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Environmental board makes poison ivy recommendations

Wednesday, October 14, 2009 by Bill McCann

South Austinite Daniel White is on a one-person crusade against poison ivy. He wants to wipe out the nuisance plant on any city lands where people may be exposed to it.

 

But to the city’s environmental and parks staffs, White’s efforts, while sincere, are misguided. And they are dismayed that White has taken matters into his own hands by spraying poison ivy with chemicals in a city park without permission.

 

The two viewpoints clashed last week at a meeting of the Environmental Board.

 

For years, White has criticized city staff for failing to rid Austin’s parks and other public areas of poison ivy, which can cause an itchy and painful rash on those susceptible to it. This summer White took his case to the Environmental Board, which requested a staff briefing on the subject.

 

At that briefing last week, staff from the Watershed Protection and Parks and Recreation departments told the board the city has no plans to eradicate poison ivy on city lands. Instead, given the limited funds available for park maintenance, staff treats poison ivy based on specific complaints. Typically, staff treats poison ivy when it invades public places, such as trails, playgrounds, or picnic areas. But in natural areas, the plant is left alone, where it can help discourage people from tramping into environmentally sensitive lands, they said.

 

“We allow it to grow in natural areas if it is not bothering anyone,” said John Gleason of the Watershed Protection Department. Despite its reputation, the plant has redeeming qualities, according to Gleason. Its root system helps hold the soil, preventing erosion, and a berry that it produces is a food for wildlife.

 

Poison ivy is a shiny, perennial plant that grows as a ground cover, shrub, or vine. It can be controlled by being smothered in mulch, removed physically, or sprayed with herbicides. A chemical compound, urushoil, produced by the plant is what causes inflammation and blistering to those who touch the plant or who touch equipment, clothes, or animals that have been in contact with the plant. Some people are minimally affected while others are very sensitive.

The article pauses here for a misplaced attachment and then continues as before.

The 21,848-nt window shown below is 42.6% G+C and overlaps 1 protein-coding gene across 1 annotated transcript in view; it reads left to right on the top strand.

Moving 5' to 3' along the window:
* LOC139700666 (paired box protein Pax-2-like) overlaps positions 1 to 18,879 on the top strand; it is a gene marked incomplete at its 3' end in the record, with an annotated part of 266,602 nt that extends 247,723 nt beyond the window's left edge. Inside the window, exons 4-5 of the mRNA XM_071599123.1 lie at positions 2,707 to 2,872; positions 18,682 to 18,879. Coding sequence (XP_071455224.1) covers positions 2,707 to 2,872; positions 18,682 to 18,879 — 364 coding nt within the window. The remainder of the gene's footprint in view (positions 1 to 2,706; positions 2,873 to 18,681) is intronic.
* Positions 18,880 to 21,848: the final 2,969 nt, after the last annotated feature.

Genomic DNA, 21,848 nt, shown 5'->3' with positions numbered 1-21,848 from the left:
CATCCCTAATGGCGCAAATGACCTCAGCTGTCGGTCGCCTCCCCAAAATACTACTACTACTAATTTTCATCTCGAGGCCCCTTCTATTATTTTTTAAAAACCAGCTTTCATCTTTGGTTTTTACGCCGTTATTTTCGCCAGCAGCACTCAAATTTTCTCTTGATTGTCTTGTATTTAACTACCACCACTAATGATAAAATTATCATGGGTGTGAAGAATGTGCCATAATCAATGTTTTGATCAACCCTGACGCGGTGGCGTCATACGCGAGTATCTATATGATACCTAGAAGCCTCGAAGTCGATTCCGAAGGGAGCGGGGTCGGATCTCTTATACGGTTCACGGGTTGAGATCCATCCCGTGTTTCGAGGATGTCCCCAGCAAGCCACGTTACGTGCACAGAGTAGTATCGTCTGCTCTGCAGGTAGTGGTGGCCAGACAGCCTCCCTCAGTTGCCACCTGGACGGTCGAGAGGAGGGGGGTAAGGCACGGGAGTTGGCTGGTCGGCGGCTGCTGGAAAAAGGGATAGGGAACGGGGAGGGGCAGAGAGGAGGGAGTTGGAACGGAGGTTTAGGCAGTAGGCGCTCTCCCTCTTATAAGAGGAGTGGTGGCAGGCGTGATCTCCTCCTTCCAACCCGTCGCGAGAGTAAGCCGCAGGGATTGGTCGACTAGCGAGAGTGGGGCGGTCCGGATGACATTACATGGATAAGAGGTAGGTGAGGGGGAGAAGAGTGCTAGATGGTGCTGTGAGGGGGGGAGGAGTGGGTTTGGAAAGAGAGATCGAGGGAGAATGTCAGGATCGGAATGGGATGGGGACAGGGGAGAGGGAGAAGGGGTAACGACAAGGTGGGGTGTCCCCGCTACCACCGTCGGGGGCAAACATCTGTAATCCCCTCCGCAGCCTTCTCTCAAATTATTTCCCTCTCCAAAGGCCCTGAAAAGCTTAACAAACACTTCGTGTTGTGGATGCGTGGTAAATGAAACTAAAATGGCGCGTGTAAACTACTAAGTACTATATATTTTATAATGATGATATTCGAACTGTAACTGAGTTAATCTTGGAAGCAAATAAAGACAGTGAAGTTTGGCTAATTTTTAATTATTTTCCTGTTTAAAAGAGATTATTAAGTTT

The city tries to minimize the use of herbicides for killing plant pests and only uses licensed applicators, who must follow strict guidelines when herbicides are used, Gleason said. Herbicides are not only a potential risk to nearby desirable plants but to applicators as well, if the job is not done right, he said.

 

Board Member Jon Beall said when he recently took up White’s offer of a poison ivy tour of city property he saw a lot of it. At the same time, Beall said he was “very concerned about a personal crusade to use chemicals on public property,” referring to White.

 

White told In Fact Daily he first became concerned about poison ivy about 20 years ago when he saw the plant growing in widespread areas near Travis Elementary School and in Stacy Park where children walked and played.

 

“No one would do anything about it,” he said. “What kind of society allows poison ivy to run rampant where there are people, especially children?”

 

White acknowledged that in recent years he has sprayed an herbicide to kill poison ivy at Duncan Park along Shoal Creek near downtown. He said he took the action to demonstrate to the city that it could be done safely. 

 

“We have asked him (White) not to spray on city property,” Troy Houtman, operations division manager for the Parks and Recreation Department, told In Fact Daily. “He is not a licensed applicator and if there were an accident it could affect the creek.”

 

“We appreciate that he is showing goodwill,” Houtman continued. “But he is not showing good judgment.”

 

After hearing the staff presentation, the Environmental Board voted 5-0 (with two members absent) to recommend to the City Council to increase the future parks maintenance budget for poison ivy control. No dollar figure was specified.

 

Houtman told In Fact Daily he appreciated the board’s gesture, but with the city’s budget problems he did not expect to see additional funds in the foreseeable future. White said he did not believe city staff would be motivated to address the poison ivy problem, even if it had more maintenance money.

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